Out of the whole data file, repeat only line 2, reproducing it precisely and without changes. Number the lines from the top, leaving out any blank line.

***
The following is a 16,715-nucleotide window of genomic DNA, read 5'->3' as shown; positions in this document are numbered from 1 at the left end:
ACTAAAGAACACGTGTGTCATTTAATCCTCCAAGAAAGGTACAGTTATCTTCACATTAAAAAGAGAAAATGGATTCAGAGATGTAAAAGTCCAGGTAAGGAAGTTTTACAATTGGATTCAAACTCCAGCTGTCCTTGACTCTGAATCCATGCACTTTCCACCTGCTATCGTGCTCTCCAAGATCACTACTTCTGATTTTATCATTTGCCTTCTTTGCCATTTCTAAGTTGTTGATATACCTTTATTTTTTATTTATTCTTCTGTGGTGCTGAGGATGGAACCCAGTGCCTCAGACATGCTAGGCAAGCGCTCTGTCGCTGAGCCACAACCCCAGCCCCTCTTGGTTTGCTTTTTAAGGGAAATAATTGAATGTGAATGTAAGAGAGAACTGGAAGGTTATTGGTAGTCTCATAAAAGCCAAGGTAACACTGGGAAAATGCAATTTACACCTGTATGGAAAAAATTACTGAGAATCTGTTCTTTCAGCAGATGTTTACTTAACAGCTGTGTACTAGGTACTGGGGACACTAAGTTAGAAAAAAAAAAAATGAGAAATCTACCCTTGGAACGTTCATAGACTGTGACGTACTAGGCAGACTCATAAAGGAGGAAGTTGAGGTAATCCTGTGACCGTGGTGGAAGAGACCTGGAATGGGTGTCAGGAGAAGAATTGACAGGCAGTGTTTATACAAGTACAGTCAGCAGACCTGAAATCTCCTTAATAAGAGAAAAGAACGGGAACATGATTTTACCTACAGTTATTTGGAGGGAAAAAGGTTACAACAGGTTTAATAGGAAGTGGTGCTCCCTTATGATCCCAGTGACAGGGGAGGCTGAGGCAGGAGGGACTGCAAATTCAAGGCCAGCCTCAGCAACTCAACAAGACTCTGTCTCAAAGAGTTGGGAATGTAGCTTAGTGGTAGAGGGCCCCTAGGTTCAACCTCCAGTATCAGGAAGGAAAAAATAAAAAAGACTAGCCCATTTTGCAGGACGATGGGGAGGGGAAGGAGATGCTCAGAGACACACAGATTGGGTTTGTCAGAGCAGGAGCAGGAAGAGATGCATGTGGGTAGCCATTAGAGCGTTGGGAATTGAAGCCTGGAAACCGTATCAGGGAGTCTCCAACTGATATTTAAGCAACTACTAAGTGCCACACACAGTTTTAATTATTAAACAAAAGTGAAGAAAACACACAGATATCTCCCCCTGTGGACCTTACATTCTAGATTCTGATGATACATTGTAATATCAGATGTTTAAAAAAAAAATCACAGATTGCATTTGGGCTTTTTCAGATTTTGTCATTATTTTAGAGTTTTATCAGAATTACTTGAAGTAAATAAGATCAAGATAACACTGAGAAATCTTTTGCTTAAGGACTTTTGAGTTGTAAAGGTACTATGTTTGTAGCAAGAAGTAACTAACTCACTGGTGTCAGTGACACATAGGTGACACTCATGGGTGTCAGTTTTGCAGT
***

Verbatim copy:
ACTAAAGAACACGTGTGTCATTTAATCCTCCAAGAAAGGTACAGTTATCTTCACATTAAAAAGAGAAAATGGATTCAGAGATGTAAAAGTCCAGGTAAGGAAGTTTTACAATTGGATTCAAACTCCAGCTGTCCTTGACTCTGAATCCATGCACTTTCCACCTGCTATCGTGCTCTCCAAGATCACTACTTCTGATTTTATCATTTGCCTTCTTTGCCATTTCTAAGTTGTTGATATACCTTTATTTTTTATTTATTCTTCTGTGGTGCTGAGGATGGAACCCAGTGCCTCAGACATGCTAGGCAAGCGCTCTGTCGCTGAGCCACAACCCCAGCCCCTCTTGGTTTGCTTTTTAAGGGAAATAATTGAATGTGAATGTAAGAGAGAACTGGAAGGTTATTGGTAGTCTCATAAAAGCCAAGGTAACACTGGGAAAATGCAATTTACACCTGTATGGAAAAAATTACTGAGAATCTGTTCTTTCAGCAGATGTTTACTTAACAGCTGTGTACTAGGTACTGGGGACACTAAGTTAGAAAAAAAAAAAATGAGAAATCTACCCTTGGAACGTTCATAGACTGTGACGTACTAGGCAGACTCATAAAGGAGGAAGTTGAGGTAATCCTGTGACCGTGGTGGAAGAGACCTGGAATGGGTGTCAGGAGAAGAATTGACAGGCAGTGTTTATACAAGTACAGTCAGCAGACCTGAAATCTCCTTAATAAGAGAAAAGAACGGGAACATGATTTTACCTACAGTTATTTGGAGGGAAAAAGGTTACAACAGGTTTAATAGGAAGTGGTGCTCCCTTATGATCCCAGTGACAGGGGAGGCTGAGGCAGGAGGGACTGCAAATTCAAGGCCAGCCTCAGCAACTCAACAAGACTCTGTCTCAAAGAGTTGGGAATGTAGCTTAGTGGTAGAGGGCCCCTAGGTTCAACCTCCAGTATCAGGAAGGAAAAAATAAAAAAGACTAGCCCATTTTGCAGGACGATGGGGAGGGGAAGGAGATGCTCAGAGACACACAGATTGGGTTTGTCAGAGCAGGAGCAGGAAGAGATGCATGTGGGTAGCCATTAGAGCGTTGGGAATTGAAGCCTGGAAACCGTATCAGGGAGTCTCCAACTGATATTTAAGCAACTACTAAGTGCCACACACAGTTTTAATTATTAAACAAAAGTGAAGAAAACACACAGATATCTCCCCCTGTGGACCTTACATTCTAGATTCTGATGATACATTGTAATATCAGATGTTTAAAAAAAAAATCACAGATTGCATTTGGGCTTTTTCAGATTTTGTCATTATTTTAGAGTTTTATCAGAATTACTTGAAGTAAATAAGATCAAGATAACACTGAGAAATCTTTTGCTTAAGGACTTTTGAGTTGTAAAGGTACTATGTTTGTAGCAAGAAGTAACTAACTCACTGGTGTCAGTGACACATAGGTGACACTCATGGGTGTCAGTTTTGCAGT